I couldn’t have been prouder. Suddenly the younger members of the team stepped up with ideas I wouldn’t have thought of. They were full of insight into how we could use videoconferencing and other tools to keep things going remotely. Now, all these months later, my whole team of 40 people is working together, efficiently and virtually.


    Diversity is your strength

    To see the full picture, it’s important to have multiple viewpoints. Some of my most trusted, reliable team members have been strong women. Keeping them around my inner circle has helped me to look inward and challenge some of my assumptions as a male. For example, when I had my first taste of success, it was these strong women in my life who reminded me I had to pay it forward. It wasn’t all about celebrating my success. That’s what inspired me to do more public speaking and start doing more for the community. I’ve grown as a person and a businessperson because of it.

    Business is about reaching people, whether it’s with a product or a service. How are you going to reach the people when your team looks like only a certain percentage of the population? The more diversity you have on your team, the more intelligence you’re able to draw from when solving problems. IQ isn’t just about book smarts. Some of these job candidates may have started out in unexpected places. That’s why you have to view someone’s life experience, their perspective and even their challenges and hurdles as part of their intelligence.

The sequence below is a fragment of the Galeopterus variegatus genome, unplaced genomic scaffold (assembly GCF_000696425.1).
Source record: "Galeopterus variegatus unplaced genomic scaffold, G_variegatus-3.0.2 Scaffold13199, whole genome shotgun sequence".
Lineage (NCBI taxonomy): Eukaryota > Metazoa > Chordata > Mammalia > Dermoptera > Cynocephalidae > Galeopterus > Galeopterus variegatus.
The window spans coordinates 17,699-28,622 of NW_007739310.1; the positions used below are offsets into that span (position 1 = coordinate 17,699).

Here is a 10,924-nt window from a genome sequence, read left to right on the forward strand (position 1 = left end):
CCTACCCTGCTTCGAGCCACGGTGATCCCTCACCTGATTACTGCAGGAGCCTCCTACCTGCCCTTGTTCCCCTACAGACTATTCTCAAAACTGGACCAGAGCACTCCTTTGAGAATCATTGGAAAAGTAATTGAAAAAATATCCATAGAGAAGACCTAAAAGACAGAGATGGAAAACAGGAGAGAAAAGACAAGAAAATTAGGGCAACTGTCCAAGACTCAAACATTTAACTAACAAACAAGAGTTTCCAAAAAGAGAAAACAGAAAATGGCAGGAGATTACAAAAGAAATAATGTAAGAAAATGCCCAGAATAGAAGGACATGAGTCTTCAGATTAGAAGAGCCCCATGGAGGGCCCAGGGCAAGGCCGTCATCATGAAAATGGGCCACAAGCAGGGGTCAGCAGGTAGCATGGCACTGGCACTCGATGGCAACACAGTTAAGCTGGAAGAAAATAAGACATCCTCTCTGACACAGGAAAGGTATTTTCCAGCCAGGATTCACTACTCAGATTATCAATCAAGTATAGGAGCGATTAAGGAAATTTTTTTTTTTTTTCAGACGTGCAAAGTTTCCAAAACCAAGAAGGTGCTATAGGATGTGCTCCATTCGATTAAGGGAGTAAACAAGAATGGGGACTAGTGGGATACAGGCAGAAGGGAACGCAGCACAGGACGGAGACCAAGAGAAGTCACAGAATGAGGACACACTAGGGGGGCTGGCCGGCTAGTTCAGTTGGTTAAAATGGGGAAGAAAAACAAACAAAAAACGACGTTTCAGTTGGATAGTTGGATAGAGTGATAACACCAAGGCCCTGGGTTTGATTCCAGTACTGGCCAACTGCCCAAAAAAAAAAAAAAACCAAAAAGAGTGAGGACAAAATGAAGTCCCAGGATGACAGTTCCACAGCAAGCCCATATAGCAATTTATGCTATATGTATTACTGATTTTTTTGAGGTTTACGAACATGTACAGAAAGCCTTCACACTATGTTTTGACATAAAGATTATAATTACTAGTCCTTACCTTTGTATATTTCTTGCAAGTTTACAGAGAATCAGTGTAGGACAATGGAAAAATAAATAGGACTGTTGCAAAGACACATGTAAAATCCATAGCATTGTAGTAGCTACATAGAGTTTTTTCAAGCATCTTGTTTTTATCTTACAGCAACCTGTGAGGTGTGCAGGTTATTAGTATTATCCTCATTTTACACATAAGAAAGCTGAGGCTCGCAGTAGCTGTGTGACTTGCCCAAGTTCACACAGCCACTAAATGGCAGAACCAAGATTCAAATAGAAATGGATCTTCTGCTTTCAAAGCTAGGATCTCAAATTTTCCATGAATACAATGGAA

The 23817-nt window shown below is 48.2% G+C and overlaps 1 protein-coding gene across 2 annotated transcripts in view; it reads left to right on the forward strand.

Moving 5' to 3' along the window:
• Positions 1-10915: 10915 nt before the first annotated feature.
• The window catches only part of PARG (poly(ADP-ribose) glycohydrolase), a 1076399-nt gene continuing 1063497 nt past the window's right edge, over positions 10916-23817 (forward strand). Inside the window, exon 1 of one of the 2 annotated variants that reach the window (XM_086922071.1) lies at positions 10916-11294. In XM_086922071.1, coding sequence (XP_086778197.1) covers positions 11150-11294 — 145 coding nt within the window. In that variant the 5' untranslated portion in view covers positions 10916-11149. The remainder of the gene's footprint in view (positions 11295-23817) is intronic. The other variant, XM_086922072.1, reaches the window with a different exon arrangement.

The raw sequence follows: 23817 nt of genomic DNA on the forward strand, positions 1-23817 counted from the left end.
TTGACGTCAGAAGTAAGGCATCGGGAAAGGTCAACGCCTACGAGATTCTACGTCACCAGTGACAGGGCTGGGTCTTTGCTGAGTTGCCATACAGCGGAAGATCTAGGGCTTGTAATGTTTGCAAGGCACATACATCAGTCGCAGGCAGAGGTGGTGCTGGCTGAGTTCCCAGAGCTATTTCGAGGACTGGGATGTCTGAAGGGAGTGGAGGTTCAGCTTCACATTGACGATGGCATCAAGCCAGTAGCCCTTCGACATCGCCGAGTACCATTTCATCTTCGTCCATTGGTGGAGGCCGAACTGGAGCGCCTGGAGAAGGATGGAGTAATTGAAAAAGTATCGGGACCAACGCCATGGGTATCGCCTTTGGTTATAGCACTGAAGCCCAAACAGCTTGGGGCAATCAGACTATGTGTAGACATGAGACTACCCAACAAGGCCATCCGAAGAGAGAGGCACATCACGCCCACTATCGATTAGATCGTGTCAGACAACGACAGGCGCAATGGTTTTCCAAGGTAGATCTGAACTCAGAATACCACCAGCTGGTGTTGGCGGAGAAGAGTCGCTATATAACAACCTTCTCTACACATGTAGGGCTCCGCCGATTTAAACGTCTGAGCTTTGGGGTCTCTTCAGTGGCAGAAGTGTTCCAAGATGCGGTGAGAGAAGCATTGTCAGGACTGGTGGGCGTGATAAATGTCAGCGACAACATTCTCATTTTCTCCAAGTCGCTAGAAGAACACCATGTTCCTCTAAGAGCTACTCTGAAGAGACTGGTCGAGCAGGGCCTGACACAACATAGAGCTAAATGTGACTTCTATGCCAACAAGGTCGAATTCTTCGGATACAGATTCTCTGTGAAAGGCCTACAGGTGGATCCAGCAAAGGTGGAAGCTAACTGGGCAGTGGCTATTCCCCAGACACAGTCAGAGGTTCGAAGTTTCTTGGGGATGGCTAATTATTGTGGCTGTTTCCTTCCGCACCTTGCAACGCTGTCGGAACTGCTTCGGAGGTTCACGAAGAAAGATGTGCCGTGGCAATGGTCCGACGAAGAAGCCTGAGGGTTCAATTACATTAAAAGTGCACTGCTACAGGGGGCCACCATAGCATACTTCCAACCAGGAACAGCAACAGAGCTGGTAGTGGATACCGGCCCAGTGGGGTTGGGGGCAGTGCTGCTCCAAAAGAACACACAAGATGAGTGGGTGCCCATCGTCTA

Relationships are capital, especially employee relationships

    We all know the world is small. The business world is even smaller. Social media, smartphones, videoconferencing — these things are bringing us together in ways we’re only beginning to understand. Which is why, in business, you can’t afford to treat people like you won’t run into them ever again.

    People can be short-sighted in this regard. Many see the people they hire as disposable. They may walk all over folks because there’s a line waiting to replace them. Operate that way, and before you know it there’s another line going out the door, and they all remember being treated like yesterday’s garbage.